Today, we turn the blog over to the one and only Dr. Dana Sheridan,Cotsen’s scrumdiddlyumptious Education & Outreach Coordinator. This post is based on the program that she and Cotsen curatorial assistant, Ian Dooley, dreamed up for the Cotsen Critix based on collections materials. It’s cross-posted on the two Cotsen blogs for everyone’s enjoyment. Take it away, Dr. Dana and Ian!
The Cotsen Children’s Library is part of the Department of Rare Books and Special Collections at Princeton University, but it also houses a whimsical gallery space and outreach programs that promote a love of literacy in children. Today, I’d love to share a collections education presentation we hosted for Cotsen Critix, our literary society for children ages 9-12.
The session was entitled “Weird Books,” and our goal was to give kids a deeper appreciation for the unusual formats books can take. The books were selected and presented by Cotsen’s curatorial assistant, Ian Dooley – a frequent contributor to this blog (here, in fact, is his most recent post on Dickens).
The first book Ian presented was a tiny volume stashed inside a leather-hinged walnut shell. It’s The Bronte Castle Alphabet by Elmira Smith Wilkey (Bronte Press, 1981). The book is a mere 3 cm (1.18 inches) in height!
In contrast to the miniature book, Ian brought out an extremely oversized one – the aptly titled Let’s Count Big Book (World Book Co., c1953). He discussed how this book might have been used in a classroom, and why it needed to be so large.
And what about books that have no pages? While the kids puzzled this question over, Ian brought out two horn books. The first was an Urdu horn book created in Lahore, Pakistan by Mubarak’s Sons Stationers. While undated, it’s most likely 20th century.
Here’s another, very different horn book. The illustrated blocks on the face of the horn book depict the 6 days of Creation. The illustrations appear to be printed from blocks used in the Coverdale Bible, which means that this object dates back to 1535. The kids were simply stunned by its age.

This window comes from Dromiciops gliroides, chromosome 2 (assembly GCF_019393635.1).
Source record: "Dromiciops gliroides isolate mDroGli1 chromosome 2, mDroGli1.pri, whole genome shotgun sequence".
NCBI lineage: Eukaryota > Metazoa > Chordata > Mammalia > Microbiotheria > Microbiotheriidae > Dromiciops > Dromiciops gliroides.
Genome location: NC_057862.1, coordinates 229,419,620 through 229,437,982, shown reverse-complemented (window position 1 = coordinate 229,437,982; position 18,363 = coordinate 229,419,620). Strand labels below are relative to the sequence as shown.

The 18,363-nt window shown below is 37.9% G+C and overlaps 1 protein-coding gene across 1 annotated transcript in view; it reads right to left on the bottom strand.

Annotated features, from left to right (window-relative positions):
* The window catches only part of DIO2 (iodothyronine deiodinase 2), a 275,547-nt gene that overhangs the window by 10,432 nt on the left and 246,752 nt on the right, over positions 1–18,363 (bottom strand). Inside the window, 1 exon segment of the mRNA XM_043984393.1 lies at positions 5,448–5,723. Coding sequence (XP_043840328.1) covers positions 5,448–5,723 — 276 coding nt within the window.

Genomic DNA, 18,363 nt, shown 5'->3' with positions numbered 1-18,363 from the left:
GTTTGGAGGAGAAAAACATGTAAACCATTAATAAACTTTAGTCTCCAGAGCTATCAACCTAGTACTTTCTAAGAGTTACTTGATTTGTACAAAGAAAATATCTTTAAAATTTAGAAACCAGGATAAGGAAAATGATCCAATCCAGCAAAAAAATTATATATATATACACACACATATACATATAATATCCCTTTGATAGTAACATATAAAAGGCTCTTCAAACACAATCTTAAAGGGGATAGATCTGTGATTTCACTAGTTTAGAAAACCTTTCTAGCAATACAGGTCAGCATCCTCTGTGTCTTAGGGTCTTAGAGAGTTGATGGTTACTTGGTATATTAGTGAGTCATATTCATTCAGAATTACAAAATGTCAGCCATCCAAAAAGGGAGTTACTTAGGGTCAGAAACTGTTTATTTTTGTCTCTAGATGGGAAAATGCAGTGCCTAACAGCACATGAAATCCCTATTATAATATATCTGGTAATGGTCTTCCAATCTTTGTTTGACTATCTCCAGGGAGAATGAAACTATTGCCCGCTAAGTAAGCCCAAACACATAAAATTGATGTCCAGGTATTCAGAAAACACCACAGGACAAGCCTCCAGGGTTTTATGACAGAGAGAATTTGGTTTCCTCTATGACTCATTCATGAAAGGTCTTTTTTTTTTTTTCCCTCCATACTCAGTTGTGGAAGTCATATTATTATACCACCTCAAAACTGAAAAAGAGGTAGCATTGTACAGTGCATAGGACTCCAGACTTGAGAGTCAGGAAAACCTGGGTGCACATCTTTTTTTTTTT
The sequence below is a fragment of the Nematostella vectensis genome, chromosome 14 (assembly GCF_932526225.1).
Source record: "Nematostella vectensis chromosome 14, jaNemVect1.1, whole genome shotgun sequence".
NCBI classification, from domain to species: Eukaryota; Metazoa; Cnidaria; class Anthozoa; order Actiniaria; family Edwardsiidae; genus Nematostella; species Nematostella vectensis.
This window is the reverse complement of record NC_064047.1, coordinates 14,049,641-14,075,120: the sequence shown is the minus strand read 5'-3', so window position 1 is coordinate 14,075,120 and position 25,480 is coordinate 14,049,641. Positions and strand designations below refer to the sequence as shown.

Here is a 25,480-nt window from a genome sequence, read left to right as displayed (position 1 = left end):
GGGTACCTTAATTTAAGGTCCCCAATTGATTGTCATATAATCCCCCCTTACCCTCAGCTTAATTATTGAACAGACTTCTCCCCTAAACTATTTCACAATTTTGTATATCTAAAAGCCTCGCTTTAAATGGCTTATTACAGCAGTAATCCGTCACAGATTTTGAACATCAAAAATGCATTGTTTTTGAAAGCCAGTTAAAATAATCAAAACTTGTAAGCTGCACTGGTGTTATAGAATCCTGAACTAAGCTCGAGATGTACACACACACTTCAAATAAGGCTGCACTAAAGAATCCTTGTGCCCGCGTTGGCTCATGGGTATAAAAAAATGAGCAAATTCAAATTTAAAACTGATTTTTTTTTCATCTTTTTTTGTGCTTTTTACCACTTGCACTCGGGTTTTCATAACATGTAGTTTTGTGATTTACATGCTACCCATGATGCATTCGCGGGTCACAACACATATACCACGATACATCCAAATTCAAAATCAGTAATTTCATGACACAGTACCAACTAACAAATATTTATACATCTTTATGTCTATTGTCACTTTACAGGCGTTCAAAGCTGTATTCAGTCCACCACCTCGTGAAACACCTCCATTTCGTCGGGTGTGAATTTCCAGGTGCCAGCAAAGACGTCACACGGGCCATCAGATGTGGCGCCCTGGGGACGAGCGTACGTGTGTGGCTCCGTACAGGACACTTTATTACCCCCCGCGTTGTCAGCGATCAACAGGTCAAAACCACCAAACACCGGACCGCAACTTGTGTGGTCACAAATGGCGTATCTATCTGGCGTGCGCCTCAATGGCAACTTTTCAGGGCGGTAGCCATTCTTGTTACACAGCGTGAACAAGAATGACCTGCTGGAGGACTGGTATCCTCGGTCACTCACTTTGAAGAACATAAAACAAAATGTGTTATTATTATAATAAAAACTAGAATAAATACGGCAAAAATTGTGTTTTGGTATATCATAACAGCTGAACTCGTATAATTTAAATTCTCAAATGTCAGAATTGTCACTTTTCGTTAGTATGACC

And then there are books made out of unusual materials. Such as this metal book, L’Anguria Lirica (Edizioni Futuriste di Poesia, [ca. 1933]). It’s a collection of poetry by Tullio D’Albisola, illustrated by Bruno Munari. The text and illustrations are color lithographed on tin.
Some books might appear normal, but they contain a secret. This 1877 edition of Alice’s Adventures in Wonderland (Macmillan and Co.) has a hidden fore-edge painting. Fan the pages just so, and you are treated to John Tenniel’s illustration of the Mad Hatter’s Tea Party (Ian describes the fore-edge painting of this book in much more detail in this post).
And speaking of Alice, Ian thought the kids might recognize this famous artist’s interpretation of the story.
The melting clock is the giveaway, really. This is a 1969 folio edition of Alice’s Adventures in Wonderland (Maecenas Press, Random House) with illustrations by Salvador Dali. One very unusual thing about Dali’s Alice is the binding. It doesn’t have one! The chapters float freely apart and are stacked and stored inside a clam shell box when not in use.
Ian also brought out a lift-the-flap book and a book on wheels for the kids to examine. He remarked that while we might not find these formats unusual today, at one time, they would have been extremely novel to young readers. He added that early movable books and shape books like the ones below also helped push the boundaries of what can be traditionally considered a “book.”The presentation’s grand finale was a book so lengthy, we needed to display it on a 6 foot table! It’s The City Park (Viking, 1981), a reproduction of an antique German toy book by Lothar Meggendorfer. The book unfolds into multiple arrangements that can display different scenes and perspectives in a 19th-century city park.
All in all, “Weird Books” was a fantastic presentation full of surprises and revelations for the kids. Ian was kind enough to stay for 30 minutes after his presentation ended, answering questions about rare books, Cotsen’s collections, his job at the library, and inexplicably, robots. Thanks so much Ian!